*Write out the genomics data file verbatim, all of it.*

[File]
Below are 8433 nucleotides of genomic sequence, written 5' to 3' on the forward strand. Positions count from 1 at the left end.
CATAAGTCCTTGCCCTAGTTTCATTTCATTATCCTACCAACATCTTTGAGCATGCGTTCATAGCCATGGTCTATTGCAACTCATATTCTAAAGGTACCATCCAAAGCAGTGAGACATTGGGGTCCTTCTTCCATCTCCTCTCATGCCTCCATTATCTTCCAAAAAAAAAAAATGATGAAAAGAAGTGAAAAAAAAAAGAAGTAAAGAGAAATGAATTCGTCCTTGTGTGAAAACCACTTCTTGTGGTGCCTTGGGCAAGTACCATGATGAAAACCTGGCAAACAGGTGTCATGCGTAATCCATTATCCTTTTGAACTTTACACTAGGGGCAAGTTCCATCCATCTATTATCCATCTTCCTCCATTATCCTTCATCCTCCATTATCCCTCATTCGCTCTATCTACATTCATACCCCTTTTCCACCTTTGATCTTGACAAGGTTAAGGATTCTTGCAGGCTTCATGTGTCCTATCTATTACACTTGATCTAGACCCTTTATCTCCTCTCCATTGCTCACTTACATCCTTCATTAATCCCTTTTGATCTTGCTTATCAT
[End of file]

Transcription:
Below are 8433 nucleotides of genomic sequence, written 5' to 3' on the forward strand. Positions count from 1 at the left end.
CATAAGTCCTTGCCCTAGTTTCATTTCATTATCCTACCAACATCTTTGAGCATGCGTTCATAGCCATGGTCTATTGCAACTCATATTCTAAAGGTACCATCCAAAGCAGTGAGACATTGGGGTCCTTCTTCCATCTCCTCTCATGCCTCCATTATCTTCCAAAAAAAAAAAATGATGAAAAGAAGTGAAAAAAAAAAGAAGTAAAGAGAAATGAATTCGTCCTTGTGTGAAAACCACTTCTTGTGGTGCCTTGGGCAAGTACCATGATGAAAACCTGGCAAACAGGTGTCATGCGTAATCCATTATCCTTTTGAACTTTACACTAGGGGCAAGTTCCATCCATCTATTATCCATCTTCCTCCATTATCCTTCATCCTCCATTATCCCTCATTCGCTCTATCTACATTCATACCCCTTTTCCACCTTTGATCTTGACAAGGTTAAGGATTCTTGCAGGCTTCATGTGTCCTATCTATTACACTTGATCTAGACCCTTTATCTCCTCTCCATTGCTCACTTACATCCTTCATTAATCCCTTTTGATCTTGCTTATCAT